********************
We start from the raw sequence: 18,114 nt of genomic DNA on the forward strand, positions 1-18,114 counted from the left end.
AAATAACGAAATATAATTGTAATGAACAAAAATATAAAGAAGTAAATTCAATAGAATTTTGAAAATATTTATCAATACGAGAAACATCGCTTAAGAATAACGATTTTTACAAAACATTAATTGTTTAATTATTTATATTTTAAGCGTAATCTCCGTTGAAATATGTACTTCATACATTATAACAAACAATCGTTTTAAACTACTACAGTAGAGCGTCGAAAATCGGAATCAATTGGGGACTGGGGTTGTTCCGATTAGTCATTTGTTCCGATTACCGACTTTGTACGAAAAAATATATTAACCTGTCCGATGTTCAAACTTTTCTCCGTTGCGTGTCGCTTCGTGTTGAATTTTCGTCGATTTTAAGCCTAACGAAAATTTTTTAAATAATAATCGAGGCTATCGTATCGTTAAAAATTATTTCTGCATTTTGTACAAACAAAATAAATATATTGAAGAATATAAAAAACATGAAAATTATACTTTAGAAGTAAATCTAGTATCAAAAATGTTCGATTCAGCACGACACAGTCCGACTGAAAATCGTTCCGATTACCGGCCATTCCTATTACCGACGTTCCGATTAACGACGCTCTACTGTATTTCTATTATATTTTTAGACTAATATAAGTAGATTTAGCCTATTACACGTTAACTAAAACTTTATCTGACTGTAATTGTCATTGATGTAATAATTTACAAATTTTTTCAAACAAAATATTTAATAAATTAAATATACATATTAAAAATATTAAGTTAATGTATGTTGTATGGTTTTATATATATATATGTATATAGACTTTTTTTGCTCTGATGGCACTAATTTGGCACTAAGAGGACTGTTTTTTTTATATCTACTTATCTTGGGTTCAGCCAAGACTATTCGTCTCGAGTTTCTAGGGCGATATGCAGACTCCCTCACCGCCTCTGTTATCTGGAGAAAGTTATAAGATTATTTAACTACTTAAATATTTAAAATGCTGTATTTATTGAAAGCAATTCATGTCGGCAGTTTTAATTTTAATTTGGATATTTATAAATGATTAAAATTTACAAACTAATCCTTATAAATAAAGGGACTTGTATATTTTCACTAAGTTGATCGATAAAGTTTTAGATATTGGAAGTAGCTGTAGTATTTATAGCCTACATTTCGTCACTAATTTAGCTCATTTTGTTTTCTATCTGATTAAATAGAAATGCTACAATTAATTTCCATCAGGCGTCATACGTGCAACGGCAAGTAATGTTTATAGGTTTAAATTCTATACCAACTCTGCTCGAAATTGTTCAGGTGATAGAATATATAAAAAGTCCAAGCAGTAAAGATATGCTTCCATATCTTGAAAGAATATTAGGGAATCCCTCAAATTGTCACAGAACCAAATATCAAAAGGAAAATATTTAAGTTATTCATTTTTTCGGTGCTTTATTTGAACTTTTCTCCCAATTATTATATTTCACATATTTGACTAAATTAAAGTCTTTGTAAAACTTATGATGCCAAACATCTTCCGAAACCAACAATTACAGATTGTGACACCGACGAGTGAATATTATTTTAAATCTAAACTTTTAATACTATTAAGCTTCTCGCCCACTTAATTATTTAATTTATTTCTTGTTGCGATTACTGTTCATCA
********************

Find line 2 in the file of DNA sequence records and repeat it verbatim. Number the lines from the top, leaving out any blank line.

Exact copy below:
AAATAACGAAATATAATTGTAATGAACAAAAATATAAAGAAGTAAATTCAATAGAATTTTGAAAATATTTATCAATACGAGAAACATCGCTTAAGAATAACGATTTTTACAAAACATTAATTGTTTAATTATTTATATTTTAAGCGTAATCTCCGTTGAAATATGTACTTCATACATTATAACAAACAATCGTTTTAAACTACTACAGTAGAGCGTCGAAAATCGGAATCAATTGGGGACTGGGGTTGTTCCGATTAGTCATTTGTTCCGATTACCGACTTTGTACGAAAAAATATATTAACCTGTCCGATGTTCAAACTTTTCTCCGTTGCGTGTCGCTTCGTGTTGAATTTTCGTCGATTTTAAGCCTAACGAAAATTTTTTAAATAATAATCGAGGCTATCGTATCGTTAAAAATTATTTCTGCATTTTGTACAAACAAAATAAATATATTGAAGAATATAAAAAACATGAAAATTATACTTTAGAAGTAAATCTAGTATCAAAAATGTTCGATTCAGCACGACACAGTCCGACTGAAAATCGTTCCGATTACCGGCCATTCCTATTACCGACGTTCCGATTAACGACGCTCTACTGTATTTCTATTATATTTTTAGACTAATATAAGTAGATTTAGCCTATTACACGTTAACTAAAACTTTATCTGACTGTAATTGTCATTGATGTAATAATTTACAAATTTTTTCAAACAAAATATTTAATAAATTAAATATACATATTAAAAATATTAAGTTAATGTATGTTGTATGGTTTTATATATATATATGTATATAGACTTTTTTTGCTCTGATGGCACTAATTTGGCACTAAGAGGACTGTTTTTTTTATATCTACTTATCTTGGGTTCAGCCAAGACTATTCGTCTCGAGTTTCTAGGGCGATATGCAGACTCCCTCACCGCCTCTGTTATCTGGAGAAAGTTATAAGATTATTTAACTACTTAAATATTTAAAATGCTGTATTTATTGAAAGCAATTCATGTCGGCAGTTTTAATTTTAATTTGGATATTTATAAATGATTAAAATTTACAAACTAATCCTTATAAATAAAGGGACTTGTATATTTTCACTAAGTTGATCGATAAAGTTTTAGATATTGGAAGTAGCTGTAGTATTTATAGCCTACATTTCGTCACTAATTTAGCTCATTTTGTTTTCTATCTGATTAAATAGAAATGCTACAATTAATTTCCATCAGGCGTCATACGTGCAACGGCAAGTAATGTTTATAGGTTTAAATTCTATACCAACTCTGCTCGAAATTGTTCAGGTGATAGAATATATAAAAAGTCCAAGCAGTAAAGATATGCTTCCATATCTTGAAAGAATATTAGGGAATCCCTCAAATTGTCACAGAACCAAATATCAAAAGGAAAATATTTAAGTTATTCATTTTTTCGGTGCTTTATTTGAACTTTTCTCCCAATTATTATATTTCACATATTTGACTAAATTAAAGTCTTTGTAAAACTTATGATGCCAAACATCTTCCGAAACCAACAATTACAGATTGTGACACCGACGAGTGAATATTATTTTAAATCTAAACTTTTAATACTATTAAGCTTCTCGCCCACTTAATTATTTAATTTATTTCTTGTTGCGATTACTGTTCATCA